Since the start of the Roman Abramovich era, Chelsea have had a certain reputation: tough, hard to beat, clinical, efficient. Their managerial appointments during that span had reflected this. The likes of Jose Mourinho, Carlo Ancelotti and Antonio Conte were pragmatists, with their goal being to secure a positive result by any means necessary.
They were not overly concerned with how attractive their style of play was, although they did play some stunning football at times. It was all about winning, and that's what they did. Five Premier Leagues, one Champions League, five FA Cups.
But Roman Abramovich has always craved what we could call 'total football'. It is no secret that he coveted Pep Guardiola, the man who has defined the modern era with his style of play.
When it became clear that Antonio Conte was going to leave this past summer, the Russian saw it as an opportunity to change the dynamic of the club. The person that was identified to undertake this was Maurizio Sarri, the man who had turned cash strapped Napoli into one of the most devastating attacking teams in Europe.
His objective was simple: change the culture of Chelsea to one of attacking, expansive football, and to win trophies while doing it.
Now nearly eight months into his tenure, he has certainly brought a major change in mentality to the club. But it hasn't been a positive one. 'Sarri ball' has failed to conquer the Premier League in the way many hoped, and Chelsea actually seem to be getting worse as the season goes on.
We are gone beyond the stage of teething problems. This is something more. The once notoriously hard edged Chelsea have been shown to have a soft underbelly, they are vulnerable. Their previous efficiency has been replaced with a method of play that screams of style over substance.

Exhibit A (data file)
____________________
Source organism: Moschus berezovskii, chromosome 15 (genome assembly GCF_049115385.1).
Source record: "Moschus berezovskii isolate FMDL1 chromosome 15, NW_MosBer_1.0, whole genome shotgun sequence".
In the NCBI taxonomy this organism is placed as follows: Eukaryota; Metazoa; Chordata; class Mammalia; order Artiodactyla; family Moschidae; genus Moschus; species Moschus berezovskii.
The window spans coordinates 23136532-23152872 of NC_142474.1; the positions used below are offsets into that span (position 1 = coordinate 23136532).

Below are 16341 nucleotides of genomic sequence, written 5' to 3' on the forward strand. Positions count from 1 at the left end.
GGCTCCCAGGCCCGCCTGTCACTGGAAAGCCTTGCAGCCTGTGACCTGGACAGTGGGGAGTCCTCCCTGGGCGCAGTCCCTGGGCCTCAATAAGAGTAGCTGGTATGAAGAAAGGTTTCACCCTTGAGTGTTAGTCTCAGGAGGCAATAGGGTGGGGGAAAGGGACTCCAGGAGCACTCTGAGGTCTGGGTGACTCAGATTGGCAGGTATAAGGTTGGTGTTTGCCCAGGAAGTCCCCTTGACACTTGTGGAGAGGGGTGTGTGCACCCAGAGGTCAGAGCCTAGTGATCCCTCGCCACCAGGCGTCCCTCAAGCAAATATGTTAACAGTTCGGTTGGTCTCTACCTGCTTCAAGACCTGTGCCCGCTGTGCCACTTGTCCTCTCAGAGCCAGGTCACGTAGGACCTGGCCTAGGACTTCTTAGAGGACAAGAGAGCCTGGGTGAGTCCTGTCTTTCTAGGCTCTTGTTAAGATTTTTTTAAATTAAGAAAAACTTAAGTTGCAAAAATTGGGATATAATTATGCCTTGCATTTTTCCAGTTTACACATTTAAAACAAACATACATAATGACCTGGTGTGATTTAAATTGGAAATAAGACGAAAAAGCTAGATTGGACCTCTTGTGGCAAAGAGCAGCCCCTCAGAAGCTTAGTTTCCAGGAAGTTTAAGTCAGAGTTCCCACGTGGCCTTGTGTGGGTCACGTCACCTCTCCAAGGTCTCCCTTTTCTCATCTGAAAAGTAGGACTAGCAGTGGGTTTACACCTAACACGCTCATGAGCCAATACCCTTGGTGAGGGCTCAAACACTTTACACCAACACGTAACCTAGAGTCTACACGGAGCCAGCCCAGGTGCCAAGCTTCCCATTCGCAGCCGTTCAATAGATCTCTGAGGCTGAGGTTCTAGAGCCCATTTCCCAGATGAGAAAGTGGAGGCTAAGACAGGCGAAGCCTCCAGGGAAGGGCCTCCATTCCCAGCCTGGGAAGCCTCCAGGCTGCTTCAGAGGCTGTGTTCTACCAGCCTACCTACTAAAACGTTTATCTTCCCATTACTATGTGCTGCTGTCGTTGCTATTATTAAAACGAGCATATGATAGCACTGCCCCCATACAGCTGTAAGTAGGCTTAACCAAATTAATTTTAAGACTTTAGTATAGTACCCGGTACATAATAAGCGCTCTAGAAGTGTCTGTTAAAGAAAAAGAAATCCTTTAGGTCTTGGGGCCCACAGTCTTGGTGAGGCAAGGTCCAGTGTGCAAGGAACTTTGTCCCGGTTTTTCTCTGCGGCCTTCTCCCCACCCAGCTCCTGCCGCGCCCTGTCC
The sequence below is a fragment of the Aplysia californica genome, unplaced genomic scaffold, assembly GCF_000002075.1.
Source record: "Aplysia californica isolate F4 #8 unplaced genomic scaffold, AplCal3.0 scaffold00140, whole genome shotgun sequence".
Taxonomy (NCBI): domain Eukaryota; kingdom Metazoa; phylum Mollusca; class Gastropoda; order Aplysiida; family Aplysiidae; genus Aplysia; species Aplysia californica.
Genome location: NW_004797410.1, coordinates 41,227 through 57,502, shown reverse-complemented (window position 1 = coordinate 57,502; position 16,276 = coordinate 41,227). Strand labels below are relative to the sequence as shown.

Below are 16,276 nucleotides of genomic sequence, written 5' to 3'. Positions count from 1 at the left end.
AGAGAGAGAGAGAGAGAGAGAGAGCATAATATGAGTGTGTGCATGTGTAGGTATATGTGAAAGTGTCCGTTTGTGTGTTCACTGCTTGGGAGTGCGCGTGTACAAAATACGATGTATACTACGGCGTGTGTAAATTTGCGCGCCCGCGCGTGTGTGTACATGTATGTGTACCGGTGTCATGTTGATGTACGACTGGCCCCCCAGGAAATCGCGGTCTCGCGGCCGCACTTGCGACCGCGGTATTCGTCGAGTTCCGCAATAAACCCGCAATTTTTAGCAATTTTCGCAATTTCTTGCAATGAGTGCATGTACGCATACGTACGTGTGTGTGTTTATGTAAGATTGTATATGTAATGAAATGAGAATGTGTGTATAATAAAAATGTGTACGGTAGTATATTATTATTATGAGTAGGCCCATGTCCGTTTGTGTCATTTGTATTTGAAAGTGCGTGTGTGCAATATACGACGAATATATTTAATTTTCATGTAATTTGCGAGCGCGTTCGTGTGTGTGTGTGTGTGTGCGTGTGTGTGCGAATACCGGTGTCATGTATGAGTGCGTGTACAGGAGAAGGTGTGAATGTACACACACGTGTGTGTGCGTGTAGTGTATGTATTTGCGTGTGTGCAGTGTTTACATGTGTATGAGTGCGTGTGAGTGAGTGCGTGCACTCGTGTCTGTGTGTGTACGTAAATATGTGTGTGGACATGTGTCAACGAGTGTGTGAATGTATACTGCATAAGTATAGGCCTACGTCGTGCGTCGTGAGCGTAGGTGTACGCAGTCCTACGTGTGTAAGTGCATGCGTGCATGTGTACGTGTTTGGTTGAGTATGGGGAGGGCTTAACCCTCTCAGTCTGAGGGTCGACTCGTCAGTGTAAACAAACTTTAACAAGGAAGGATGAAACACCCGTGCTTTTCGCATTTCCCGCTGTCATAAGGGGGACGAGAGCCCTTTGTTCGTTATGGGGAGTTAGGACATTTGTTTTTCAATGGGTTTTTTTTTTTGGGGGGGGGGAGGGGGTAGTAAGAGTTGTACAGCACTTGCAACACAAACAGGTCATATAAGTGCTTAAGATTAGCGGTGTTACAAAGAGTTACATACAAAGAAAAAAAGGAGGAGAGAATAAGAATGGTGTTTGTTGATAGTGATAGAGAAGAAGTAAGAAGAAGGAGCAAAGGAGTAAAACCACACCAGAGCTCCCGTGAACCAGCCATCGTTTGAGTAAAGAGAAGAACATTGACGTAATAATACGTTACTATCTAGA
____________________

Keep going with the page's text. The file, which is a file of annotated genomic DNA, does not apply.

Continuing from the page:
Take Sarri golden boy Jorginho as the prime example. In his holding midfield role, he completes more passes than any other player in Europe, with every part of their game plan going through him. And yet, Jorginho seems to have little or no impact on the game. He doesn't score or assist, or even put in a tackle. He has become a point of weakness, someone the opposition have targeted.
The toughness and rigidness in their team has dissipated, but it has not been replaced with the desired attacking flair. Chelsea are no longer boring, that much is for sure. They conceded six today, scored five last week, conceded four the game before that. Unpredictable certainly, but not in the way you would hope.
Sarri will not change his style of play, that much is clear. He was hired in order to install his footballing beliefs on the squad, and he will not veer from that course. The real is question is, should he be expected to change?
Chelsea knew what they were getting themselves in for when he was given the job. A stubborn, stuck in his ways Italian coach. Abramovich wanted a new identity, and a character strong enough to instil it. Now they are seeing the pitfalls of having such a personality at the helm when things go wrong.
Will Chelsea give him the opportunity to turn it around? Maybe. If a culture shift is indeed the goal, then one thing that needs to be revised is their propensity to sack managers. But this is Chelsea, and old ways die hard.
There is no sense in firing Sarri now, he must be given time to turn this around, even if things have been poor thus far. If he isn't, then all the talk of wanting to alter Chelsea's image will have been a fallacy. Things may not happen overnight, they rarely do in football. The likes of Pep Guardiola and Jurgen Klopp have shown what impact having an influential manager with a certain set of beliefs can have on a club, and that is something Chelsea need to recreate.
Abramovich wanted his club to change, and it certainly has. Now, he must willing to change with it.